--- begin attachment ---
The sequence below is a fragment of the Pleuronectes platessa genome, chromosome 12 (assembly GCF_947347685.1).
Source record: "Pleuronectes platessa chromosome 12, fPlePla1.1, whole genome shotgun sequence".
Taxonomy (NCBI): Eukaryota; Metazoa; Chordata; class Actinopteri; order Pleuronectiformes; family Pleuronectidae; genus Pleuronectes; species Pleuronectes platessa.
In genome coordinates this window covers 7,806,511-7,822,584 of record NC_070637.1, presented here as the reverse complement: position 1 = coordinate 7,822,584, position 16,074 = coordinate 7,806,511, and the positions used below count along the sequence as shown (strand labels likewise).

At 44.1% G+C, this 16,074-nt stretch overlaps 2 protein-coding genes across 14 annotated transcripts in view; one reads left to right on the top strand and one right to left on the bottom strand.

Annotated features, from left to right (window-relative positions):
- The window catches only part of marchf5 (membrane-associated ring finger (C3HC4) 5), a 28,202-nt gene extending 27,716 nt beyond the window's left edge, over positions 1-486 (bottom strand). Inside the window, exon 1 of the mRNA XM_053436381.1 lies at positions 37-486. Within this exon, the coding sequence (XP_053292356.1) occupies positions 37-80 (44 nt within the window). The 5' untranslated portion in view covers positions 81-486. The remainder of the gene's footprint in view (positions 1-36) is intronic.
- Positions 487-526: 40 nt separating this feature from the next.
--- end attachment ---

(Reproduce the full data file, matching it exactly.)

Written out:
The sequence below is a fragment of the Pleuronectes platessa genome, chromosome 12 (assembly GCF_947347685.1).
Source record: "Pleuronectes platessa chromosome 12, fPlePla1.1, whole genome shotgun sequence".
Taxonomy (NCBI): Eukaryota; Metazoa; Chordata; class Actinopteri; order Pleuronectiformes; family Pleuronectidae; genus Pleuronectes; species Pleuronectes platessa.
In genome coordinates this window covers 7,806,511-7,822,584 of record NC_070637.1, presented here as the reverse complement: position 1 = coordinate 7,822,584, position 16,074 = coordinate 7,806,511, and the positions used below count along the sequence as shown (strand labels likewise).

At 44.1% G+C, this 16,074-nt stretch overlaps 2 protein-coding genes across 14 annotated transcripts in view; one reads left to right on the top strand and one right to left on the bottom strand.

Annotated features, from left to right (window-relative positions):
- The window catches only part of marchf5 (membrane-associated ring finger (C3HC4) 5), a 28,202-nt gene extending 27,716 nt beyond the window's left edge, over positions 1-486 (bottom strand). Inside the window, exon 1 of the mRNA XM_053436381.1 lies at positions 37-486. Within this exon, the coding sequence (XP_053292356.1) occupies positions 37-80 (44 nt within the window). The 5' untranslated portion in view covers positions 81-486. The remainder of the gene's footprint in view (positions 1-36) is intronic.
- Positions 487-526: 40 nt separating this feature from the next.